What’s the right version of these two?

  1. Half of the students doesn’t bother to show up.

  2. Half of the students don’t bother to show up.

Or are both right?

The related question Is two-thirds plural? discusses some relevant concepts, but the answer is very general, and it's not clear how to apply it here since "half" is a singular noun, while "two" is a plural noun.

Barrie England's answer there says that in "2/3 of the pizza was eaten," singular agreement is appropriate because "the emphasis is likely to be on the amount of pizza eaten, and not on the number of individual thirds. In contrast, in [2/3 of the visitors were men] the emphasis is on the number of visitors who were men, so plural concord ... is required."

What does it mean to put "emphasis" on "the amount" vs. "the number"? If "half of the students" is just an approximate or uncertain percentage (like "between 51% and 55%"), rather than an exact count, how do I know whether it's appropriate to emphasize the amount or the number of students?


3 Answers 3


You could make a logical case for either variant, but the only one that native speakers of English would say is

Half [of] the students don't bother to show up.

This is a case in which the outcome is dictated by synesis (see http://en.wikipedia.org/wiki/Synesis ).


English has a handful of premodifiers which, despite formally appearing to be a prepositional phrase, are not such for determination of the subject or for agreement with the verb. Other are a number of and a lot of, and in fact, half of the.

These premodifying phrases act as adjectives, and the grammatical subject remains the word following, which is either singular or plural, and thus so too much be the verb.

  • A lot of the people are scared.
  • A lot of the sky is blue.
  • Half of the people are scared.
  • Half of the sky is blue.

In other word, the premodifier does not affect grammatical number for subject–verb concordance.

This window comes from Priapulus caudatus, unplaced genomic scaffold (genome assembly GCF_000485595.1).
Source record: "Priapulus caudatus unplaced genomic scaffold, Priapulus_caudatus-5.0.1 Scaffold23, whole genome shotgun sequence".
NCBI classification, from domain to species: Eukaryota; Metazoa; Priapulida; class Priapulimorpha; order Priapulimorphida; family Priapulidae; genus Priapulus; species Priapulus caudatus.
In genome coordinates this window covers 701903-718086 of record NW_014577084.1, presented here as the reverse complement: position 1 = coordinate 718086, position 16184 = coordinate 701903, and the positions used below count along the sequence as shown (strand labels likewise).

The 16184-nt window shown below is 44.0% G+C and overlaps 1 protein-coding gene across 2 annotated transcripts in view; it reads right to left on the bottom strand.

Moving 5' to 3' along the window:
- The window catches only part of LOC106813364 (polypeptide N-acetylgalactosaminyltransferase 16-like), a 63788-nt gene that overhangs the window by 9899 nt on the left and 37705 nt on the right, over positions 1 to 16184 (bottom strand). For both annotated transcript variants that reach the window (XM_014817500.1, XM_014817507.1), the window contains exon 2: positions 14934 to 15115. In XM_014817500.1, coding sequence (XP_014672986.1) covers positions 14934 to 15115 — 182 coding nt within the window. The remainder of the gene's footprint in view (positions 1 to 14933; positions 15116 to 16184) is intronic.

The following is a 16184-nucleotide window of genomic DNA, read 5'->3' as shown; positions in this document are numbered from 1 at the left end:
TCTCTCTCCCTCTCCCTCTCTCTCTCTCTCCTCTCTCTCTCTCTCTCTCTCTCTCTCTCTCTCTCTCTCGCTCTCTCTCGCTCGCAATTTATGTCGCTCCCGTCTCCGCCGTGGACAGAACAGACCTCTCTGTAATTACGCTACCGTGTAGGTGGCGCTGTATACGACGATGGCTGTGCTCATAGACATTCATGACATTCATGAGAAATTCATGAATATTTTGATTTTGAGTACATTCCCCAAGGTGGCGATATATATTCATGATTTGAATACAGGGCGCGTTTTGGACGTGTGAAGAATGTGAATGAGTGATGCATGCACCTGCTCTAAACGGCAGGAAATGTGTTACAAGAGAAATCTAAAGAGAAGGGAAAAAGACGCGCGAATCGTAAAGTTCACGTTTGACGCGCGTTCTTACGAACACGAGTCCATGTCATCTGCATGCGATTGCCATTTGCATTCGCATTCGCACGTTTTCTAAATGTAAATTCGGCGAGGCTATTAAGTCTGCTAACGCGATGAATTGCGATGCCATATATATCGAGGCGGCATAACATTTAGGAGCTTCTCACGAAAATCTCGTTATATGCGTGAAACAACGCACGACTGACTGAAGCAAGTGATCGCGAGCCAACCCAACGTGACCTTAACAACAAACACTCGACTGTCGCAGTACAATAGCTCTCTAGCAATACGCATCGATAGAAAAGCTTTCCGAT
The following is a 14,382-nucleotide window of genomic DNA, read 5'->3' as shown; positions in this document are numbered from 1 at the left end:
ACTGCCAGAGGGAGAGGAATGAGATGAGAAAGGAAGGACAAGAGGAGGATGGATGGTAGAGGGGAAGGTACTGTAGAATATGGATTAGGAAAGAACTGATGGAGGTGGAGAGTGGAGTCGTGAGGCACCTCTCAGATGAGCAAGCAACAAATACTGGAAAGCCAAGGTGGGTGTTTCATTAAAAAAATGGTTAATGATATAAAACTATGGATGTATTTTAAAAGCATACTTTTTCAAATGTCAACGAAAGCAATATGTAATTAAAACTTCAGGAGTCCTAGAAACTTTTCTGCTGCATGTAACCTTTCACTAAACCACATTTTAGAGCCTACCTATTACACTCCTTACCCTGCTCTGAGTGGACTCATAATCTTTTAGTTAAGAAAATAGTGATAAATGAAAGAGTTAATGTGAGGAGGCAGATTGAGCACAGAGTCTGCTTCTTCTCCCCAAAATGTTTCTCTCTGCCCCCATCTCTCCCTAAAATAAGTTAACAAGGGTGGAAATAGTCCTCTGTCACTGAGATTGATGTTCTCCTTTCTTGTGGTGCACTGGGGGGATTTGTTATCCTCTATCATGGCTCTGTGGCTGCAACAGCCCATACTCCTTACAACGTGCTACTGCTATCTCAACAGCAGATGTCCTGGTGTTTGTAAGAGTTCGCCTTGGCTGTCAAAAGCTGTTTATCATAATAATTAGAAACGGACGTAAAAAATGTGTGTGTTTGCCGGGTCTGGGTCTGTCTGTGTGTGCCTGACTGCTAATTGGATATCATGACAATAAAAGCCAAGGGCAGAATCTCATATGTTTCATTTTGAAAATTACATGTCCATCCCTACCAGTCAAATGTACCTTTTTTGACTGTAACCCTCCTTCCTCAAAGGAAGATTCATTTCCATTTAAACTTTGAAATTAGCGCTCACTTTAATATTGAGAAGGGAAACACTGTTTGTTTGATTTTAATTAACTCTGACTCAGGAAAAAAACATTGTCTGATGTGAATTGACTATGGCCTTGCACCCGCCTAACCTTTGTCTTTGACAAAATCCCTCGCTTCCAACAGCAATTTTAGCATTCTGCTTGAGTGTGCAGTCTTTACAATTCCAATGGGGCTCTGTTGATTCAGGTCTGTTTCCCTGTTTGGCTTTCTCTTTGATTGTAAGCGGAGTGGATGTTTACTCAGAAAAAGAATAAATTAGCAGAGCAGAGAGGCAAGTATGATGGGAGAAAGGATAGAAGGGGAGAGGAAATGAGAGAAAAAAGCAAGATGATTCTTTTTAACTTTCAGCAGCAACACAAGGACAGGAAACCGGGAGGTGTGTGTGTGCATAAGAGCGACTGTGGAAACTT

Note that this is a special case, not the normal one. Therefore, other prepositional phrases would work differently, and indeed shift the subject and thus affect concordance:

  • One of your best traits is your humor.
  • Several of our membership have gone to their glory.

And sometimes you just cannot test, or require contextual clues.

  • The best of us at our ring-tossing competition is made Mayor for the Day.
  • The best of us at our ring-tossing competition are allowed to keep their rings.

I would have the tense follow the closest noun:

"Half of the students are sleeping."

as opposed to:

"Which half is going to pass?"

  • I'd be more careful. Half of the tests have been completed , but quite possibly Half of the tests is on subjects we haven't covered yet. Commented May 8, 2014 at 12:55
  • 2
    @EdwinAshworth ............very interesting!! ...........I would use are in both your sentences Commented May 8, 2014 at 13:03
  • But 'Half of the tests are on subjects we haven't covered yet' means 7 out of 14 are; 'Half of the tests is on subjects we haven't covered yet' means 50% of the material covered in the tests. (I'm struggling to find a better example with dual mass / count possibility for 'half of the ___'.) Commented May 8, 2014 at 16:43
  • @EdwinAshworth You may be correct! I'll have to do some research. Commented May 8, 2014 at 16:47
  • I could throw in 'Half of the team are out', but I know you probably use 'Half of the team is out' in the States (in the UK, many of us would choose the verb according to whether we want to point to the team as a whole or the individual members of the team). 'Half of the statistics is covered in books 1 and 2 / Half of the statistics were suspect' are perhaps a fairer example of where one has to be careful. Commented May 8, 2014 at 16:54

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